Today's Washington Post reports that the Bush Administration has asked Congress for greater authority to conduct surveillance of foreign citizens and international communications.
Currently, under the 1978 Foreign Intelligence Surveillance Act, individuals have to be associated with a foreign terrorism suspect or a foreign power to fall under the auspices of the FISA court, which can grant the authority to institute federal surveillance. The White House proposes expanding potential targets to include non-citizens believed to possess, transmit or receive important foreign intelligence information, as well as those engaged in the United States in activities related to the purchase or development of weapons of mass destruction.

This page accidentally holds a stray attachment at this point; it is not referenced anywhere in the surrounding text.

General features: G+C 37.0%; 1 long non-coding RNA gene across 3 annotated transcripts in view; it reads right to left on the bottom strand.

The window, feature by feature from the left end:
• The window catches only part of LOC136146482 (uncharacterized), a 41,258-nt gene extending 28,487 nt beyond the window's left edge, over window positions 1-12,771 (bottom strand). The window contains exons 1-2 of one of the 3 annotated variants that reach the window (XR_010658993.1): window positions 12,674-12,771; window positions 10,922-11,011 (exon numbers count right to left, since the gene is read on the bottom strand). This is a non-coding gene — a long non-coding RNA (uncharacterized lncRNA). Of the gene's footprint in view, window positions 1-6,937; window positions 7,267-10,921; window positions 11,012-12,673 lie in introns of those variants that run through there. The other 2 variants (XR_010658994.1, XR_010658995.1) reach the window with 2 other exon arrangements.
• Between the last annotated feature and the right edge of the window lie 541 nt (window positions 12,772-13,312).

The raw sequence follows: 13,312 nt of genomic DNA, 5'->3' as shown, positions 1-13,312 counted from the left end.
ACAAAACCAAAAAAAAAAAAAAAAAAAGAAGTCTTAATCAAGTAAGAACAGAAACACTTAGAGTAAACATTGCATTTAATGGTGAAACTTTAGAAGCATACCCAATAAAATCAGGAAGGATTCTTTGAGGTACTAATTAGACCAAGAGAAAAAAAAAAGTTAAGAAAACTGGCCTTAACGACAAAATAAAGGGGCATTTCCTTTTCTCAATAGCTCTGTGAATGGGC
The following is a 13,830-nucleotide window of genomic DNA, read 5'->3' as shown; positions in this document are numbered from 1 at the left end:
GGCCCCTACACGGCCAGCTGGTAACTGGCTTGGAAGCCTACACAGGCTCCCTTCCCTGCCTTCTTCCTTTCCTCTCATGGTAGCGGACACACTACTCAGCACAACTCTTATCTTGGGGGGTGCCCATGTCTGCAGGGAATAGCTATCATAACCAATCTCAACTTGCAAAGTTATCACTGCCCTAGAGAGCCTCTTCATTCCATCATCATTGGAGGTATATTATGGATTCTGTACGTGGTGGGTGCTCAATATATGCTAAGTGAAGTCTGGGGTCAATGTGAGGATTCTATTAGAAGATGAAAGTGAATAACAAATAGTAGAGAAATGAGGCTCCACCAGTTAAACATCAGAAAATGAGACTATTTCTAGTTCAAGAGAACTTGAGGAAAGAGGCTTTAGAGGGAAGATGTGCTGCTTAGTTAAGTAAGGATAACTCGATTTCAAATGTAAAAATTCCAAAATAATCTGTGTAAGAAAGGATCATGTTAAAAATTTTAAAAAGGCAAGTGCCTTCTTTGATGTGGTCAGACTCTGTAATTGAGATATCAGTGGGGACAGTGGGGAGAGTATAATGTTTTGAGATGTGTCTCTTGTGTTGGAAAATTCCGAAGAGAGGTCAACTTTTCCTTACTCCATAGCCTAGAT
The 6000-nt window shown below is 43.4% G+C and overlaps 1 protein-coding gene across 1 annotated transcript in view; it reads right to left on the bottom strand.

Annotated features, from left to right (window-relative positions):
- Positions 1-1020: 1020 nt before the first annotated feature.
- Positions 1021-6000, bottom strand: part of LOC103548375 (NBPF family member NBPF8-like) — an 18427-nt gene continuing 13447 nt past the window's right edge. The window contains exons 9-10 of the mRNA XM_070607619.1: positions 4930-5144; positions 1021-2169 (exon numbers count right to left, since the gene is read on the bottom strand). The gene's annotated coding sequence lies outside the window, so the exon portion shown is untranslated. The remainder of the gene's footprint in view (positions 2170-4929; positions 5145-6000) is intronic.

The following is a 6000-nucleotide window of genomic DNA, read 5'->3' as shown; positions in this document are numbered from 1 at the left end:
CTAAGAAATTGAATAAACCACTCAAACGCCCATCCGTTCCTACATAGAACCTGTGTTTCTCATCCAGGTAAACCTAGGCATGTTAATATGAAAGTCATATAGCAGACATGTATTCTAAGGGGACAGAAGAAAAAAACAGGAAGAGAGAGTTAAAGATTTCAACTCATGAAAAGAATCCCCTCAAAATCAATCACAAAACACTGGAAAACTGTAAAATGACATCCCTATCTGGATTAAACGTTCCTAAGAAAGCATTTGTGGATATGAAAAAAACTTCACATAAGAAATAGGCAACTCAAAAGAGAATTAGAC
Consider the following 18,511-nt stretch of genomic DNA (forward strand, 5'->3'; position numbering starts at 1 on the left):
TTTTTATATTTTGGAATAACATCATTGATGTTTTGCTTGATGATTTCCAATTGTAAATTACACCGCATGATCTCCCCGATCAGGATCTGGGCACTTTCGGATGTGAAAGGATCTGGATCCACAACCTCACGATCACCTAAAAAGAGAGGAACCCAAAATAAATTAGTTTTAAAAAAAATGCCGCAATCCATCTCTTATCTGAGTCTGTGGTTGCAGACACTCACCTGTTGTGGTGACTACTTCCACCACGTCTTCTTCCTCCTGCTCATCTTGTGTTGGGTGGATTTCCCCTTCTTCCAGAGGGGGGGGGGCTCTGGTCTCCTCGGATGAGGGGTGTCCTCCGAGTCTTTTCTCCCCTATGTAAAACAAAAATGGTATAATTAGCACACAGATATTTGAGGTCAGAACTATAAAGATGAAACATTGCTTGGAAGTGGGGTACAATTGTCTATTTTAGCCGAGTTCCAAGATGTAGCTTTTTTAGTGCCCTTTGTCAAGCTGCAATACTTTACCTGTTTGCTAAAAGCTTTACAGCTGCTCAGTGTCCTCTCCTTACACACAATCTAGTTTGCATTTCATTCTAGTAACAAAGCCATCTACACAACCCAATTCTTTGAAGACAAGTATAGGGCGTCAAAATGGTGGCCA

The proposed revisions to FISA would also allow the government to keep information obtained "unintentionally," unrelated to the purpose of the surveillance, if it "contains significant foreign intelligence." Currently such information is destroyed unless it indicates threat of death or serious bodily harm.
And they provide for compelling telecommunications companies and e-mail providers to cooperate with investigations while protecting them from being sued by their subscribers. The legal protection would be applied retroactively to those companies that cooperated with the government after the Sept. 11, 2001, attacks.